Catherine Steadman: Mr Nobody
Published By: Simon and Schuster UK
Available online and from all good bookshops
What They Say:
When a man is found on a Norfolk beach, drifting in and out of consciousness, with no identification and unable to speak, interest in him is sparked immediately. From the hospital staff who find themselves inexplicably drawn to him; to international medical experts who are baffled by him; to the national press who call him Mr Nobody; everyone wants answers. Who is this man? And what happened to him?
Neuropsychiatrist Dr Emma Lewis is asked to assess the patient. This is her field of expertise, this is the chance she’s been waiting for and this case could make her name known across the world. But therein lies the danger. Emma left this same small town in Norfolk fourteen years ago and has taken great pains to cover all traces of her past since then.
But now something – or someone – is calling her back. And the more time she spends with her patient, the more alarmed she becomes.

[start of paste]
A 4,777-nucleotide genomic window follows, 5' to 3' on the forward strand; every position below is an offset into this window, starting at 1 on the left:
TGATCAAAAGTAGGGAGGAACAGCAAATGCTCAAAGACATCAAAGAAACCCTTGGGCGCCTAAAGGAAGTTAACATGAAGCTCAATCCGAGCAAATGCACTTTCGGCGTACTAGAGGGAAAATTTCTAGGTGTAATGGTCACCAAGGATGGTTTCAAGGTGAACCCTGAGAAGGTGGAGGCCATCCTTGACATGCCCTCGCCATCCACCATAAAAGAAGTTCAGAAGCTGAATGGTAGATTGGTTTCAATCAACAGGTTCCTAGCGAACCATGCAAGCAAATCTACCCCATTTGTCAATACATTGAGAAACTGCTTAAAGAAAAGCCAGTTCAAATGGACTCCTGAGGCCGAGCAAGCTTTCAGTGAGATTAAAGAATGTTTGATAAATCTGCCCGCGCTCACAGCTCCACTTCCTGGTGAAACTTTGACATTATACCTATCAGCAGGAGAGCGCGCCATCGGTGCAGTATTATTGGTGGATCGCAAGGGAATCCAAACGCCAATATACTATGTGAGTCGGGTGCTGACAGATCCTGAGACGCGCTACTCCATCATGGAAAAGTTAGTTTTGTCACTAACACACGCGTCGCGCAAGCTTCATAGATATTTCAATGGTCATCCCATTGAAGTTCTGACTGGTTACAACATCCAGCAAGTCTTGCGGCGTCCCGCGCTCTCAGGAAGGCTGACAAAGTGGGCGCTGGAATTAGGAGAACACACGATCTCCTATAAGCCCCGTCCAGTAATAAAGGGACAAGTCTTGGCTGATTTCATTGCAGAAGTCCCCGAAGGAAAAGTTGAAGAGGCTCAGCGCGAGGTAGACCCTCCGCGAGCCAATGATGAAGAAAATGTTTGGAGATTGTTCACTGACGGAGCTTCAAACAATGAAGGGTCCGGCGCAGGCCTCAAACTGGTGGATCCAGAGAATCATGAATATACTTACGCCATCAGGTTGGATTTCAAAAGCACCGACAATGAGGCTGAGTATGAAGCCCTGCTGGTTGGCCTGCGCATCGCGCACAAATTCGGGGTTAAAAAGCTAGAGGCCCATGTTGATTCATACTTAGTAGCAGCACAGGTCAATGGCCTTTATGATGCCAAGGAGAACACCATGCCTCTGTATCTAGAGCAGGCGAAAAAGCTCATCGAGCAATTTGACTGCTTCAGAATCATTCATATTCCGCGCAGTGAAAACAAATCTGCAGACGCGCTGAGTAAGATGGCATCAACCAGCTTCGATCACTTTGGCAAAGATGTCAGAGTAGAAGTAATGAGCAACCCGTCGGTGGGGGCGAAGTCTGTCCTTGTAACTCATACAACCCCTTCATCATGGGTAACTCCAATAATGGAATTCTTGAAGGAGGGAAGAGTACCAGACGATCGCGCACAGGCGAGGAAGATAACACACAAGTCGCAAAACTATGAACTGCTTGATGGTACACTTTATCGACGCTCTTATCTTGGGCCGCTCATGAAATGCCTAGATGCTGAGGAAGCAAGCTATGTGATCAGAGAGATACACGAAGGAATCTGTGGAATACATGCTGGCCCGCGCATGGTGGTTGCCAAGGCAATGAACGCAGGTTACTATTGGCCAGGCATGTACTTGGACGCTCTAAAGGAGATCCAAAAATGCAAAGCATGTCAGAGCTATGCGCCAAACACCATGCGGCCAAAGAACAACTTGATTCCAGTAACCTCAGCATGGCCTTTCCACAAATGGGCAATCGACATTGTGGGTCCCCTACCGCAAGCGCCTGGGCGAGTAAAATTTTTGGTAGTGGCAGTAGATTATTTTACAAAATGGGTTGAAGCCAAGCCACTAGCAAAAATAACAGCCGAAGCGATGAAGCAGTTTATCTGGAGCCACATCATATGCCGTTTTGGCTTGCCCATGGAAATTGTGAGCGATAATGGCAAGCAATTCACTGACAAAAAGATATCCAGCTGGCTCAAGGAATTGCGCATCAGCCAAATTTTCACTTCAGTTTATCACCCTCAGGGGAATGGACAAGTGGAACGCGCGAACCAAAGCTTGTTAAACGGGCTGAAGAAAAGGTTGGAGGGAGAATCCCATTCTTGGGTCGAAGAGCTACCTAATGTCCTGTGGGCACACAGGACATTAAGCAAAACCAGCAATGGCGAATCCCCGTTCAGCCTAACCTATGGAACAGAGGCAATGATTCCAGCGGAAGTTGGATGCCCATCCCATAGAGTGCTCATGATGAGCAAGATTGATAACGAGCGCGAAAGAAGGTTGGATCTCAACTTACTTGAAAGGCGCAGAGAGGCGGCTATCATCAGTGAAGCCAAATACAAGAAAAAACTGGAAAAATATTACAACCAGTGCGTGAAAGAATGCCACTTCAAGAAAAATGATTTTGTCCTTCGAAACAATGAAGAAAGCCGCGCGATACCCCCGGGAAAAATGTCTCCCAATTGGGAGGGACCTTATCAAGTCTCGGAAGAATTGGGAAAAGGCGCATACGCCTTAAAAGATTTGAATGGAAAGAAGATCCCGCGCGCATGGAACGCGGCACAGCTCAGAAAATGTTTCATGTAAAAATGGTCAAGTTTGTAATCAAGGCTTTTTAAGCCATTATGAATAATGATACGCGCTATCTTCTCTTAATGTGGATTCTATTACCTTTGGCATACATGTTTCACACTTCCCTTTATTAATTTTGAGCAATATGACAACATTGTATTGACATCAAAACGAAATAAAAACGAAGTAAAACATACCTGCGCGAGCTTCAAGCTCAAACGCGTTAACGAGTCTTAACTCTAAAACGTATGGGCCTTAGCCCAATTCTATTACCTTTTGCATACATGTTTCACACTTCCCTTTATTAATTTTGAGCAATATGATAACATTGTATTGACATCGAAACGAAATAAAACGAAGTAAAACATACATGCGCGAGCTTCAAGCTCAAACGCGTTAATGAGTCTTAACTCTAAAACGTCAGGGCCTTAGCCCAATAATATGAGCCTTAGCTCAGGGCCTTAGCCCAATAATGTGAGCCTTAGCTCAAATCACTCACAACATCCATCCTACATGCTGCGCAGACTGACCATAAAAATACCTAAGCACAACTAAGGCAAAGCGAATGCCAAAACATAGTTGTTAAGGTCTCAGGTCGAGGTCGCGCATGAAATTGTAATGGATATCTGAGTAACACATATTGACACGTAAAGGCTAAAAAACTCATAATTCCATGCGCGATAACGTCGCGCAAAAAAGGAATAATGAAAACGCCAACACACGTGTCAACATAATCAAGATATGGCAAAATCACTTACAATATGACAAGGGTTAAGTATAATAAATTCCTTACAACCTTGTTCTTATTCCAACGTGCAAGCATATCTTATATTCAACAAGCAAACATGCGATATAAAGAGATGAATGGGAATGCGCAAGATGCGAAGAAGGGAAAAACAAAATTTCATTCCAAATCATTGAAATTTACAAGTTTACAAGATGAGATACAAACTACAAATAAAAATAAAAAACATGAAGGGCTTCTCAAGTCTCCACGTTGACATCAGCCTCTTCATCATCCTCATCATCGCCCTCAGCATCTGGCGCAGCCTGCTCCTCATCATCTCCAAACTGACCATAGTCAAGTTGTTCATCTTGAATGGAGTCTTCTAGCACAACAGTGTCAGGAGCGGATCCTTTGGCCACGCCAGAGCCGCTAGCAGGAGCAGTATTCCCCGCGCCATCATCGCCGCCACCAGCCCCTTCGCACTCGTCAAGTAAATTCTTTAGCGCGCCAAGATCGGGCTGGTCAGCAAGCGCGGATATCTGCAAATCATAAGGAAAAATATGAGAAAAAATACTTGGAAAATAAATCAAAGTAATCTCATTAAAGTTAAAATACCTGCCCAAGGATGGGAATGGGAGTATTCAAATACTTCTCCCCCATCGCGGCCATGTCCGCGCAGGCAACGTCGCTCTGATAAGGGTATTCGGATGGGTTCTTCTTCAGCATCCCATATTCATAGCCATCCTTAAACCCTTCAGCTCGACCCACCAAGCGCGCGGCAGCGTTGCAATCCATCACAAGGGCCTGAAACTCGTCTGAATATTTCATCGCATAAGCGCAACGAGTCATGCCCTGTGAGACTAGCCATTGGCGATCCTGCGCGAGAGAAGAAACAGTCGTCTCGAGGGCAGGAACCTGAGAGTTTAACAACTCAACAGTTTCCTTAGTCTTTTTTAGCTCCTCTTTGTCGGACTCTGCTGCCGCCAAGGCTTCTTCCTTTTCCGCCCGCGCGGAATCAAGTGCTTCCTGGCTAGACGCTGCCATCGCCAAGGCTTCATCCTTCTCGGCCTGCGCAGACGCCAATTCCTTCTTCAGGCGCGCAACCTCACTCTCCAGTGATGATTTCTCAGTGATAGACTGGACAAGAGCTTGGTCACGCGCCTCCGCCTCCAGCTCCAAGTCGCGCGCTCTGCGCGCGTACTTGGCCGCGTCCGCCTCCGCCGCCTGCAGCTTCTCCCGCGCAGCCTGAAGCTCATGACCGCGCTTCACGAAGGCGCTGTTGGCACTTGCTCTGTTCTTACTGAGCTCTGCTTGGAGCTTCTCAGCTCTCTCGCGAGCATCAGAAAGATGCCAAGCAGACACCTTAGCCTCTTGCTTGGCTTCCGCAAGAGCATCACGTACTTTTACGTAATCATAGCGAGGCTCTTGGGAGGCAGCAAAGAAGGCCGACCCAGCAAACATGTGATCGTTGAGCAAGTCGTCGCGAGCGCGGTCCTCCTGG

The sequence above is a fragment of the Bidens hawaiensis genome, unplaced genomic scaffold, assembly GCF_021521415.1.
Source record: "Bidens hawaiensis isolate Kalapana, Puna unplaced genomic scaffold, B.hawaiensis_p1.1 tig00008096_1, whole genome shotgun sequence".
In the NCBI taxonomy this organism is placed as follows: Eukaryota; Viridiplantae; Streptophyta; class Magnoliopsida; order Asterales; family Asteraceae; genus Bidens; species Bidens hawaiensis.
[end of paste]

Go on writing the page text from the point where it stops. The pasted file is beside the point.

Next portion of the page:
Has she walked into danger?
What I Say:
When I read and reviewed Catherine’s previous novel, Something In the Water , I realised I had found that rare thing, an author who had written a novel where I could not guess one of the twists!
I love the fact that sometimes as a reader, you are as much in the dark as the protagonist, and that the discoveries they make along the way are just as fresh for you as for them. When I was lucky enough to receive a copy of Catherine’s latest novel Mr.Nobody from the wonderful LoveReading I have to admit I was a little concerned that it wouldn’t be able to live up to the brilliance of her first novel.
I think it’s even better.
A man, bruised, battered and absolutely bewildered is found wandering on a beach in Norfolk. He is unable to speak, has no memory of who he is or how he got there. Added to this, he has no identification on him and no one has reported him missing. He is taken to a local hospital where no one is able to reach him, until the renowned Dr Emma Lewis is hand picked to work on his case. Her curiosity is piqued as she has to go through various faceless bureaucratic hoops to gain access to Mr. Nobody, and none of her contacts will truly tell her what is happening, or why they are so evasive.